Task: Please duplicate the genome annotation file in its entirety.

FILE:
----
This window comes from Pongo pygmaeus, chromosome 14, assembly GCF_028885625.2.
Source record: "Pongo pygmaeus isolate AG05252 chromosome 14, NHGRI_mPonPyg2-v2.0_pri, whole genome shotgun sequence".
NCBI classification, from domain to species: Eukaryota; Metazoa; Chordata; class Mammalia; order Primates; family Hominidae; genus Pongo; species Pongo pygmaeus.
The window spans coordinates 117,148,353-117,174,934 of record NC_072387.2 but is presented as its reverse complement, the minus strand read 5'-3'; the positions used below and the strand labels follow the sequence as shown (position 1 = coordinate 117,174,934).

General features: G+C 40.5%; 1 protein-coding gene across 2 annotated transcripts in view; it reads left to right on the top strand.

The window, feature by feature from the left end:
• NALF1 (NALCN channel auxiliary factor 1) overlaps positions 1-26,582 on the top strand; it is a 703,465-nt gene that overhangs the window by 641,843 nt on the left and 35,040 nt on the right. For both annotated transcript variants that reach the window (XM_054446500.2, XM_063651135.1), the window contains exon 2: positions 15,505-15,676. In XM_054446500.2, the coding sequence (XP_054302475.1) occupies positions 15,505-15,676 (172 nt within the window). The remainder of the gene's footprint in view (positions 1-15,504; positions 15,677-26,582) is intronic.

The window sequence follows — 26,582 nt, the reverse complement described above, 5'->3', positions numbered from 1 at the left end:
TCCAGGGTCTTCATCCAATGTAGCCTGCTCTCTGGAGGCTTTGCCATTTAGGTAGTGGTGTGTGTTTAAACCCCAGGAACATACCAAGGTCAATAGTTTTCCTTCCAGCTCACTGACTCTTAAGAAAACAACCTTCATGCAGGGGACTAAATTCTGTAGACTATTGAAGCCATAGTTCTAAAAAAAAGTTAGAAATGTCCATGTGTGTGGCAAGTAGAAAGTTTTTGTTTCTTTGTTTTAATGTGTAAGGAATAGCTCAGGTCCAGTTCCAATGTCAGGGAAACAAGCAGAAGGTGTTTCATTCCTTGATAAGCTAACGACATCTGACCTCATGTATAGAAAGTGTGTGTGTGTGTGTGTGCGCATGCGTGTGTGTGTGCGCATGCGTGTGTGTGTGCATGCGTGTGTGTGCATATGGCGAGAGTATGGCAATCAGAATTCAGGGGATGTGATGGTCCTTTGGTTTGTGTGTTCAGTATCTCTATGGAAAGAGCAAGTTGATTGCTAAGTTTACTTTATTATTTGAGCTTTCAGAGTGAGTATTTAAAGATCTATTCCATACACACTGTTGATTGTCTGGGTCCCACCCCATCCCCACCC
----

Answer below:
This window comes from Pongo pygmaeus, chromosome 14, assembly GCF_028885625.2.
Source record: "Pongo pygmaeus isolate AG05252 chromosome 14, NHGRI_mPonPyg2-v2.0_pri, whole genome shotgun sequence".
NCBI classification, from domain to species: Eukaryota; Metazoa; Chordata; class Mammalia; order Primates; family Hominidae; genus Pongo; species Pongo pygmaeus.
The window spans coordinates 117,148,353-117,174,934 of record NC_072387.2 but is presented as its reverse complement, the minus strand read 5'-3'; the positions used below and the strand labels follow the sequence as shown (position 1 = coordinate 117,174,934).

General features: G+C 40.5%; 1 protein-coding gene across 2 annotated transcripts in view; it reads left to right on the top strand.

The window, feature by feature from the left end:
• NALF1 (NALCN channel auxiliary factor 1) overlaps positions 1-26,582 on the top strand; it is a 703,465-nt gene that overhangs the window by 641,843 nt on the left and 35,040 nt on the right. For both annotated transcript variants that reach the window (XM_054446500.2, XM_063651135.1), the window contains exon 2: positions 15,505-15,676. In XM_054446500.2, the coding sequence (XP_054302475.1) occupies positions 15,505-15,676 (172 nt within the window). The remainder of the gene's footprint in view (positions 1-15,504; positions 15,677-26,582) is intronic.

The window sequence follows — 26,582 nt, the reverse complement described above, 5'->3', positions numbered from 1 at the left end:
TCCAGGGTCTTCATCCAATGTAGCCTGCTCTCTGGAGGCTTTGCCATTTAGGTAGTGGTGTGTGTTTAAACCCCAGGAACATACCAAGGTCAATAGTTTTCCTTCCAGCTCACTGACTCTTAAGAAAACAACCTTCATGCAGGGGACTAAATTCTGTAGACTATTGAAGCCATAGTTCTAAAAAAAAGTTAGAAATGTCCATGTGTGTGGCAAGTAGAAAGTTTTTGTTTCTTTGTTTTAATGTGTAAGGAATAGCTCAGGTCCAGTTCCAATGTCAGGGAAACAAGCAGAAGGTGTTTCATTCCTTGATAAGCTAACGACATCTGACCTCATGTATAGAAAGTGTGTGTGTGTGTGTGTGCGCATGCGTGTGTGTGTGCGCATGCGTGTGTGTGTGCATGCGTGTGTGTGCATATGGCGAGAGTATGGCAATCAGAATTCAGGGGATGTGATGGTCCTTTGGTTTGTGTGTTCAGTATCTCTATGGAAAGAGCAAGTTGATTGCTAAGTTTACTTTATTATTTGAGCTTTCAGAGTGAGTATTTAAAGATCTATTCCATACACACTGTTGATTGTCTGGGTCCCACCCCATCCCCACCC